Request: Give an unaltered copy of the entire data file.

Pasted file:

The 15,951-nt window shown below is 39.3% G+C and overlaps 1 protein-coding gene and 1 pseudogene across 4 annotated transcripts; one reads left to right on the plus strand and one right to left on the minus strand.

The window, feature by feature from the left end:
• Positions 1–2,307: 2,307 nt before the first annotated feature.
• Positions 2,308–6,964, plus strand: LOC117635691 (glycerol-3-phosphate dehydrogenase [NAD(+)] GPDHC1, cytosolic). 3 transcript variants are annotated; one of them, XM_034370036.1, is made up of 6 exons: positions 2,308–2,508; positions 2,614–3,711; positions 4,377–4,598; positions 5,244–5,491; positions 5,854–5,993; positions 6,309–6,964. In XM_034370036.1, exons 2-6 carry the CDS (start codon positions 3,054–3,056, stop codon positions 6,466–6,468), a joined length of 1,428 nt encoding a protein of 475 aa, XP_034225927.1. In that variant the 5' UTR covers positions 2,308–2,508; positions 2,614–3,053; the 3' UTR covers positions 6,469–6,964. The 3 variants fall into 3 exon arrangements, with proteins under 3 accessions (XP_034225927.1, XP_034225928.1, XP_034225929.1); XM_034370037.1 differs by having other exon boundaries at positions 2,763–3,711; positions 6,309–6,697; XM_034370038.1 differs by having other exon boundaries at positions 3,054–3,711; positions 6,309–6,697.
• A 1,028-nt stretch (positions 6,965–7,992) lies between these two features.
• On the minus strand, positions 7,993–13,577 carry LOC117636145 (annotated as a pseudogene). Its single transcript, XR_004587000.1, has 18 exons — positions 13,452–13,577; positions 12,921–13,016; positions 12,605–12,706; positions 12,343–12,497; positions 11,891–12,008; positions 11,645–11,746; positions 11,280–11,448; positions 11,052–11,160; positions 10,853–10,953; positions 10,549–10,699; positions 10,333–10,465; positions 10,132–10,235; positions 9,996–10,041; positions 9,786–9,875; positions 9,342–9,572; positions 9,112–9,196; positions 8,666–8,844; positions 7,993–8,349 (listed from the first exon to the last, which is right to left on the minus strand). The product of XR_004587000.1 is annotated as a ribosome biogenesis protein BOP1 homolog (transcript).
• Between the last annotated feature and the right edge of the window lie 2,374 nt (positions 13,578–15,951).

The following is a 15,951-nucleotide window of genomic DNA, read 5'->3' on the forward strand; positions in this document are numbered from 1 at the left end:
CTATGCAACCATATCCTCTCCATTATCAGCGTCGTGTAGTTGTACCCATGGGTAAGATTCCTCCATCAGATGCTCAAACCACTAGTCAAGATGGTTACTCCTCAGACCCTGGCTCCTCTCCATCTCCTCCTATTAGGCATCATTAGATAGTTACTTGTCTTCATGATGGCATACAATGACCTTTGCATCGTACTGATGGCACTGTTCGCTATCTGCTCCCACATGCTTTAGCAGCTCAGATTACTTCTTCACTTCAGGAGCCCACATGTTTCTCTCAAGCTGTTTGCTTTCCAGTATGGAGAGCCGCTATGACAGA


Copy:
The 15,951-nt window shown below is 39.3% G+C and overlaps 1 protein-coding gene and 1 pseudogene across 4 annotated transcripts; one reads left to right on the plus strand and one right to left on the minus strand.

The window, feature by feature from the left end:
• Positions 1–2,307: 2,307 nt before the first annotated feature.
• Positions 2,308–6,964, plus strand: LOC117635691 (glycerol-3-phosphate dehydrogenase [NAD(+)] GPDHC1, cytosolic). 3 transcript variants are annotated; one of them, XM_034370036.1, is made up of 6 exons: positions 2,308–2,508; positions 2,614–3,711; positions 4,377–4,598; positions 5,244–5,491; positions 5,854–5,993; positions 6,309–6,964. In XM_034370036.1, exons 2-6 carry the CDS (start codon positions 3,054–3,056, stop codon positions 6,466–6,468), a joined length of 1,428 nt encoding a protein of 475 aa, XP_034225927.1. In that variant the 5' UTR covers positions 2,308–2,508; positions 2,614–3,053; the 3' UTR covers positions 6,469–6,964. The 3 variants fall into 3 exon arrangements, with proteins under 3 accessions (XP_034225927.1, XP_034225928.1, XP_034225929.1); XM_034370037.1 differs by having other exon boundaries at positions 2,763–3,711; positions 6,309–6,697; XM_034370038.1 differs by having other exon boundaries at positions 3,054–3,711; positions 6,309–6,697.
• A 1,028-nt stretch (positions 6,965–7,992) lies between these two features.
• On the minus strand, positions 7,993–13,577 carry LOC117636145 (annotated as a pseudogene). Its single transcript, XR_004587000.1, has 18 exons — positions 13,452–13,577; positions 12,921–13,016; positions 12,605–12,706; positions 12,343–12,497; positions 11,891–12,008; positions 11,645–11,746; positions 11,280–11,448; positions 11,052–11,160; positions 10,853–10,953; positions 10,549–10,699; positions 10,333–10,465; positions 10,132–10,235; positions 9,996–10,041; positions 9,786–9,875; positions 9,342–9,572; positions 9,112–9,196; positions 8,666–8,844; positions 7,993–8,349 (listed from the first exon to the last, which is right to left on the minus strand). The product of XR_004587000.1 is annotated as a ribosome biogenesis protein BOP1 homolog (transcript).
• Between the last annotated feature and the right edge of the window lie 2,374 nt (positions 13,578–15,951).

The following is a 15,951-nucleotide window of genomic DNA, read 5'->3' on the forward strand; positions in this document are numbered from 1 at the left end:
CTATGCAACCATATCCTCTCCATTATCAGCGTCGTGTAGTTGTACCCATGGGTAAGATTCCTCCATCAGATGCTCAAACCACTAGTCAAGATGGTTACTCCTCAGACCCTGGCTCCTCTCCATCTCCTCCTATTAGGCATCATTAGATAGTTACTTGTCTTCATGATGGCATACAATGACCTTTGCATCGTACTGATGGCACTGTTCGCTATCTGCTCCCACATGCTTTAGCAGCTCAGATTACTTCTTCACTTCAGGAGCCCACATGTTTCTCTCAAGCTGTTTGCTTTCCAGTATGGAGAGCCGCTATGACAGA